Sigma NEX 19mm F/2.8 EX DN Review - Photo Jottings

Sigma NEX 19mm F/2.8 EX DN Review

Full review of the Sigma NEX 19mm F/2.8 EX DN lens. 

Box and contents
The Sony NEX-C3 was used for this review.  For a better understanding of terms and methods used in this review, go here.
The usual center, mid-section and corner crops are located at the very bottom of the page.
Update: this lens has been upgraded with a new look, however, the performance is the same as the old version reviewed here.

The Sigma NEX 19mm F/2.8 is one of two new Sigma prime lenses (announced in early 2012) designed for use with the Sony NEX and micro 4/3 system, the other lens being a 30mm, F/2.8, also reviewed here.  Both these focal lengths are odd choices by Sigma for APS-C cameras in my opinion, and they don’t make any better sense in 4/3 either.


Sigma claims the 19mm F/2.8 EX DN (digital neo) telecentric optical lens has three glass molded aspherical elements, and super multi-layer coatings to reduce flare and ghosting.  Sigma’s choice of a 19mm F/2.8 lens is baffling.  The focal length is about 28mm in 135 film format, and F/2.8 is not fast for a prime lens.  Most Sony zooms start at 16-18mm, F/3.5, so the additional speed is marginal at best.  Sigma omitted ‘OSS’ or optical stabilization, probably to keep the price down.  For this lens to be of any value, it’s going to have to work very well at F/2.8, otherwise, what’s the point!


Fit and finish are very good.  The lens appears to be clad in high quality plastic with a metal mount.  The lens is made in Japan, and is written in big letters around the front element!!  I guess Sigma is proud they didn’t offshore it.  When shaking the lens, it sounds like something is loose inside, and in fact the middle group is just floating around in the center of the lens, but when it gets power from the camera, it stays put; this procedure also takes a couple of seconds, and lengthens the start up time, the owners manual alludes to this.  Available in Silver or black.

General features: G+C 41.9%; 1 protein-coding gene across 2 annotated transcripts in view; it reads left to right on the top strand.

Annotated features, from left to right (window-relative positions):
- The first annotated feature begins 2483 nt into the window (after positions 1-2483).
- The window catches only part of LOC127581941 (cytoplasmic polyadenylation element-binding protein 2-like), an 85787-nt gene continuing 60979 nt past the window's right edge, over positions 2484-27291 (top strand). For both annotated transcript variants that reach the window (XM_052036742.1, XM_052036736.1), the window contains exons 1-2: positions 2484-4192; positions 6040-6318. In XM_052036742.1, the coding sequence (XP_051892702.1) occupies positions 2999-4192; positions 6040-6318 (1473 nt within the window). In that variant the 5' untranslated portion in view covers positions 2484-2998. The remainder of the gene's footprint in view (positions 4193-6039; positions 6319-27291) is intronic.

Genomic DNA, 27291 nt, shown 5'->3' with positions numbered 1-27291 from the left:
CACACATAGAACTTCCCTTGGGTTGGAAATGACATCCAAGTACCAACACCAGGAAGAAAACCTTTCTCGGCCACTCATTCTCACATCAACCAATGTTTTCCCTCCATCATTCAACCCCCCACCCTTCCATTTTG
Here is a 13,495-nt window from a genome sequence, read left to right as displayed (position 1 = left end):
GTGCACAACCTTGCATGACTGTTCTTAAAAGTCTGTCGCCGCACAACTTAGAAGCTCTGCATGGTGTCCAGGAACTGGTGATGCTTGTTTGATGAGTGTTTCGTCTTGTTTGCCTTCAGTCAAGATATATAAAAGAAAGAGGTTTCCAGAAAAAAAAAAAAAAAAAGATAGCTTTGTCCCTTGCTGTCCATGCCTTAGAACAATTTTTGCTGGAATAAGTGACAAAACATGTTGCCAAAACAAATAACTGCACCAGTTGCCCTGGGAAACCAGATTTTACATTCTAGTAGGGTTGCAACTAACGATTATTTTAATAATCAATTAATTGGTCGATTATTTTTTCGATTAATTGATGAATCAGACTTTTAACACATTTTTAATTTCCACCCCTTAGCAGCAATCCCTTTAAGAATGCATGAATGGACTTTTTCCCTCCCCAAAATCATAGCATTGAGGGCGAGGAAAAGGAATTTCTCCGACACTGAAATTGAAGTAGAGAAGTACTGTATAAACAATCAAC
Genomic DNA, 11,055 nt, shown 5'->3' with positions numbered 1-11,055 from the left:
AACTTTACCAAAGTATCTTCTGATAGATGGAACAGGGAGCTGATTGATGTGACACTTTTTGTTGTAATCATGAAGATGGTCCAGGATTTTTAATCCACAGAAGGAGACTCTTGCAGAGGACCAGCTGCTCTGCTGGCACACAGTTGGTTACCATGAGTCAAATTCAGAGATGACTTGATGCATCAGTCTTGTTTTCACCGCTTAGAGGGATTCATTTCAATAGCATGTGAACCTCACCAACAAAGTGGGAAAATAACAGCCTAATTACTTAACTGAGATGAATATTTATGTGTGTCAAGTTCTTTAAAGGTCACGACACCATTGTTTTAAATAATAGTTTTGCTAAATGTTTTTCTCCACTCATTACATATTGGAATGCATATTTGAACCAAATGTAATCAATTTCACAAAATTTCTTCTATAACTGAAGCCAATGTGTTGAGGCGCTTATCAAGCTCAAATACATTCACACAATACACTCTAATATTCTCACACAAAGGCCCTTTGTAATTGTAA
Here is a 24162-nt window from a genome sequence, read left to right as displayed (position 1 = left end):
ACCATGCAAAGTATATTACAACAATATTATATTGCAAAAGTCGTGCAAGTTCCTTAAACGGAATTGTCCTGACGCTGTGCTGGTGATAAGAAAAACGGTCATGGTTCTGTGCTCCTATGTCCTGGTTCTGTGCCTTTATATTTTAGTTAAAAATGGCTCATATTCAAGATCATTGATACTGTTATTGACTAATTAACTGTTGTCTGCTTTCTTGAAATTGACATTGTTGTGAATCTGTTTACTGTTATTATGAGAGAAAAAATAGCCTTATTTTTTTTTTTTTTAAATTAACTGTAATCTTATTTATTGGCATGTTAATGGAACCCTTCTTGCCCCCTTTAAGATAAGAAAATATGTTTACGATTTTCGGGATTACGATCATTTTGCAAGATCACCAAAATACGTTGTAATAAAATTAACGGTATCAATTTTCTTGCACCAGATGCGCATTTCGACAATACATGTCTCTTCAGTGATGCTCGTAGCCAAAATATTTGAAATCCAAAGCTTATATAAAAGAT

Budget lens reality; Sigma basically says in the manual that sending the lens in for repair from water or other damage is a waste; in other words, when the lens fails for whatever reason, unless covered under the warranty, throw it away.


Filter size is 46mm, which is a clear nod to Panasonic and Olympus that have numerous micro 4/3 lenses using this size.  Unfortunately, Sony makes no lenses with this filter size, so you might have to get a step-down ring to mount your 49mm filters.

Focusing.  This lens auto-focuses quickly and mostly accurately, and has a very quiet linear focusing motor so it can be used for video.  The front filter ring doesn’t turn when focusing, so your polarizers and grads will work great.  The focusing ring is easy to turn, and is damped about right.  If you hold the lens to your ear when the camera is turned on, you can just barely hear it whirring.
In the box is the lens, front and rear caps, small plastic solid hood, a padded softcase and owner’s manual.
Requisite product shots.

Front element; notice the MADE IN JAPAN label!
Back side
General information and specifications.

Box contents
Front cap, rear cap, hood, nice padded softcase and user’s manual.
Approximately $199
Build quality
Very good.
Additional information
This model is made for Sony ‘E’ mount NEX cameras, and won’t work on ‘A’ mount cameras.  Also available for micro 4/3.
Specifications below
Optical configuration
8 elements in 6 groups
Angle of view
73.5˚  Equivalent to about 28.5mm in full frame (135 format) terms.
7 blades, curved
Full frame and APS-C
Sony NEX only.
Depth of field and focus scales?
Minimum focus, image plane to subject
About 7.9″  (200mm)
Minimum focus, end of lens barrel to subject
About 4″ (100mm) from front of lens barrel.
Hard stop at infinity focus?
Length changes when focusing?
Focus ring turns in AF?
Filter size
Filter ring rotates?
Distance encoder?
Max magnification
1:7.4 or 0.135x
Min. F/stop
Sony teleconverter compatible?
Length changes when zooming?
Dimensions WxL  (my measurements)
2.38″ x 1.84″   61mm x 47mm.
Maximum  extended length (my measurements)
Lens does not extend.
Weight bare (my scale)
5.0oz, (143g) bare.
Optical qualities summary.
Lens flare/ghosting.  Below average to poor control, see examples below.
Light fall-off.  Nothing to worry about.  See samples below.
Color fringing (CA).  Average control.  I see mostly purple along the sides of the image at high contrast edges.  I notice no axial type.
Bokeh.  Rough or smooth, it depends on background distance.  See crops below.
Color.   Seems about the same as Sony lenses.
Close-up filter.  Works ok, +4 tested.
Coma.  For pixel peepers, a tiny amount at F/2.8.
Regular filters: probably don’t cause any additional light fall-off, however, I didn’t test this as I don’t have any 46mm filters.
Filter size.  46mm.  No Sony or Minolta lenses use this size, Sigma used it for the micro 4/3 system which has plenty of lenses already using 46mm.
Distortion.  Mild to moderate barrel with a slight wave.
Distortion example directly below.